Alaska's beluga whale added to endangered list
The beluga whale in Alaska’s Cook Inlet has been put on the Endangered Species list by the federal government today. Ironically, Alaska Governor Sarah Palin questions if the whale is in fact endangered.
The federal government has declared that the beluga whale in Alaska's Cook Inlet is endangered and will require additional protection to survive.
The National Oceanic and Atmospheric Administration put the whale under the protection of the federal Endangered Species Act on Friday.
It says the whale's population declined by 50 per cent between 1994 and 1998 and "is still not recovering."
The findings by NOAA's National Marines Fisheries Service conflict with claims by Alaska Gov. Sarah Palin, who has questioned scientific evidence that the beluga whale population in the waters near Anchorage continues to decline.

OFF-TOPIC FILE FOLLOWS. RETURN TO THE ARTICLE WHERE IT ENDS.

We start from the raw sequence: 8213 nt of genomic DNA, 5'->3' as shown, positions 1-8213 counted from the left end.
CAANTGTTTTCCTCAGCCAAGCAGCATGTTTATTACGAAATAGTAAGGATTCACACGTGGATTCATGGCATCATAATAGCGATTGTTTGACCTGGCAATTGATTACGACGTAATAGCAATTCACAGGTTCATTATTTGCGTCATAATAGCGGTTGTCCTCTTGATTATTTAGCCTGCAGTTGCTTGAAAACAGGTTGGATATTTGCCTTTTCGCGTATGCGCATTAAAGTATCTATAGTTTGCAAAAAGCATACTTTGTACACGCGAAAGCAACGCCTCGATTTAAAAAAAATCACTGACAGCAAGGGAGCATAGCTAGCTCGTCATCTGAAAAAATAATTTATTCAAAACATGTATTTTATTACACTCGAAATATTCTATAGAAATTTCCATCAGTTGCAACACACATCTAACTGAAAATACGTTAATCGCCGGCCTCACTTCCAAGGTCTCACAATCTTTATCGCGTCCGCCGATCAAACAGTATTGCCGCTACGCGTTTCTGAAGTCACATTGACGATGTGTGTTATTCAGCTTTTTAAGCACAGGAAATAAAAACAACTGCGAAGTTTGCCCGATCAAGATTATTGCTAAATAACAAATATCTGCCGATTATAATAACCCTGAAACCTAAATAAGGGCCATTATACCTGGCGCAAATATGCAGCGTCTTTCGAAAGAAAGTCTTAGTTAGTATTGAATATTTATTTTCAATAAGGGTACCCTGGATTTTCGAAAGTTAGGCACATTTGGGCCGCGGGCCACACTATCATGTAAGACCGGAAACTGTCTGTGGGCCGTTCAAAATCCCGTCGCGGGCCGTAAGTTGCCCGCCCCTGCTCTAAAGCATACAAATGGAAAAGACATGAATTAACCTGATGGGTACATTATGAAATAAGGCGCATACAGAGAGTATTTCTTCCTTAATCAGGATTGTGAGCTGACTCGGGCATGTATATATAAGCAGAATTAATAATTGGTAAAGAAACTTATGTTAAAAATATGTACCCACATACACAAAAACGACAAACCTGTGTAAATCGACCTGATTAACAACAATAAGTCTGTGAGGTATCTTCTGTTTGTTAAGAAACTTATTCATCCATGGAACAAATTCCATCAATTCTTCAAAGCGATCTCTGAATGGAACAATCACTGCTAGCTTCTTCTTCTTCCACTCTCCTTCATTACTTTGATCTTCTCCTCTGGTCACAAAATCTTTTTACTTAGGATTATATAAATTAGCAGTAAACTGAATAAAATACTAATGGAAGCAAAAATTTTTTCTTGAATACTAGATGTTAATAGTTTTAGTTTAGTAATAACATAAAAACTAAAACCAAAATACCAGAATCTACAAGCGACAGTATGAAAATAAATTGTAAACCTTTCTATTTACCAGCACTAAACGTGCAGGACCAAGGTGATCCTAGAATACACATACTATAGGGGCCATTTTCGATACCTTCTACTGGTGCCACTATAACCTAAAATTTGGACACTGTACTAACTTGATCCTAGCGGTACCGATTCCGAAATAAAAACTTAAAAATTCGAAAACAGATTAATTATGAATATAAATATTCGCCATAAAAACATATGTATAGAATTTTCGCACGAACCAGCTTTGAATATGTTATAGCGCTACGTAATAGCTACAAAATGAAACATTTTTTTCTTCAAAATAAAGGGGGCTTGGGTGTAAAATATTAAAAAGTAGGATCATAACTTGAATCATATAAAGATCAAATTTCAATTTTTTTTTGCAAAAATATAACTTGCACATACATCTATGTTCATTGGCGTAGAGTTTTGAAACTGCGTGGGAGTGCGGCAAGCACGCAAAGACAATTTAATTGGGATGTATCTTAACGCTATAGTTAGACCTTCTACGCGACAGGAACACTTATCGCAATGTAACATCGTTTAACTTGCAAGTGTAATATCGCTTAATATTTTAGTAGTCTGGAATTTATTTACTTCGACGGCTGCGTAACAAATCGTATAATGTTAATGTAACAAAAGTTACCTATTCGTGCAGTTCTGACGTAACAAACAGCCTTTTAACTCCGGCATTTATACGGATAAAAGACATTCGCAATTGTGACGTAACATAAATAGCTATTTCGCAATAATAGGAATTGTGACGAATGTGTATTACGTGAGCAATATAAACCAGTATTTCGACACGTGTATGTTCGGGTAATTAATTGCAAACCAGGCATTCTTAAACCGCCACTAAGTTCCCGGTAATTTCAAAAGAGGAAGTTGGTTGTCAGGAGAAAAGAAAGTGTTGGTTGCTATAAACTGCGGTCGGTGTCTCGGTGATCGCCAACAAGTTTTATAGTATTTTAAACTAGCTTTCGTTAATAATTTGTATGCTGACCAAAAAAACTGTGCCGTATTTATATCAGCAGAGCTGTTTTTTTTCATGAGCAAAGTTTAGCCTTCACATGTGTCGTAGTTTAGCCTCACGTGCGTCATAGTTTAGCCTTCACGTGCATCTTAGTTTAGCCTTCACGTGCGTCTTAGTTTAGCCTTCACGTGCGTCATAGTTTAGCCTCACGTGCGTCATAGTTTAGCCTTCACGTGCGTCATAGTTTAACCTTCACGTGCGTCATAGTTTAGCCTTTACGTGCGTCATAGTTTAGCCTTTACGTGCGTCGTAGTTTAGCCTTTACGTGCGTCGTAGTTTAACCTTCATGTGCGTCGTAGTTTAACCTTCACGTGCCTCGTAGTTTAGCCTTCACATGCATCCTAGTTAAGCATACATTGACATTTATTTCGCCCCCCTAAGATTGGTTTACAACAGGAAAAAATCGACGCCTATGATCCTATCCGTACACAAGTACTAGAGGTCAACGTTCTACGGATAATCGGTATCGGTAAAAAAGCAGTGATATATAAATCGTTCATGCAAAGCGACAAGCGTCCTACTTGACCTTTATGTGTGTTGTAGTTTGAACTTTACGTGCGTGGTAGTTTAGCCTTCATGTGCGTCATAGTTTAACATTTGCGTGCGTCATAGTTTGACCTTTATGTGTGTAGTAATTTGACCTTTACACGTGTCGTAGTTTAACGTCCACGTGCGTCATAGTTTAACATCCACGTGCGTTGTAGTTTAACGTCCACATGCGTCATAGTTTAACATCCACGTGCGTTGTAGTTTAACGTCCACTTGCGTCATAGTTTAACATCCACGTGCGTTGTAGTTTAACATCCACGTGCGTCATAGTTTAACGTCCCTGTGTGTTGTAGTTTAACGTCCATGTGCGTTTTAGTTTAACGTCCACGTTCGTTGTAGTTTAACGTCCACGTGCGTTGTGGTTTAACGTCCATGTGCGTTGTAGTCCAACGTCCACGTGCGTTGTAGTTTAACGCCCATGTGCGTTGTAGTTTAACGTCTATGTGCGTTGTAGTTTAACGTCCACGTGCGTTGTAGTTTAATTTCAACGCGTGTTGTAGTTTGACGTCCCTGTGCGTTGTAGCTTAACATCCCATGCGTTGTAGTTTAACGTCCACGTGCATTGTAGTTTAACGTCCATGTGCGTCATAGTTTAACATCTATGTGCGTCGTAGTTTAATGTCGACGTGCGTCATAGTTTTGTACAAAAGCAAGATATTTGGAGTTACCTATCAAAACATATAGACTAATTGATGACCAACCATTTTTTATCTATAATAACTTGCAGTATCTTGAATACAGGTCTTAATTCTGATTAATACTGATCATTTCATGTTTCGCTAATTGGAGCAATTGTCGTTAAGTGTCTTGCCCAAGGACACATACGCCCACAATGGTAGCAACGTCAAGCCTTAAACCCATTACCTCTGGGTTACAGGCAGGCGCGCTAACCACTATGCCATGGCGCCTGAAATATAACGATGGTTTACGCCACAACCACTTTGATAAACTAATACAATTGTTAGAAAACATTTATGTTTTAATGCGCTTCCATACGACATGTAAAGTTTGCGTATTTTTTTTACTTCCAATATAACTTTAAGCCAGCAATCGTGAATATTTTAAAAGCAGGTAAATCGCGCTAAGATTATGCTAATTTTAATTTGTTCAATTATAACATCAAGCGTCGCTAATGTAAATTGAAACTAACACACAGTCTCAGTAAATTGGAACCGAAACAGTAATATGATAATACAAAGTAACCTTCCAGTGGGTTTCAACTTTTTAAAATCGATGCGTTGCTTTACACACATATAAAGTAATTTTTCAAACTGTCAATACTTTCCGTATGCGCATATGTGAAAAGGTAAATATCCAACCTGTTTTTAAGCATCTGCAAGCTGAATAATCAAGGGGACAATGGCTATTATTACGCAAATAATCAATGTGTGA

Palin, Republican presidential nominee John McCain's running mate, has strongly objected to the federal government's possible declaration of the whale as endangered.
The Cook Inlet beluga is one of five beluga whale populations in Alaska waters but the only one considered endangered.
It said that recovery of the beluga whale has been hindered by development and a range of economic and industrial activities including those related to oil and gas exploration in the Cook Inlet, which lies between the Alaska and Kenai peninsulas.
The Interior Department has proposed making available oil leases in the Cook Inlet as early as next year and in 2011, saying the waters have an estimated $1.38 billion worth of energy resources. Protection of the whale could hinder some of those activities.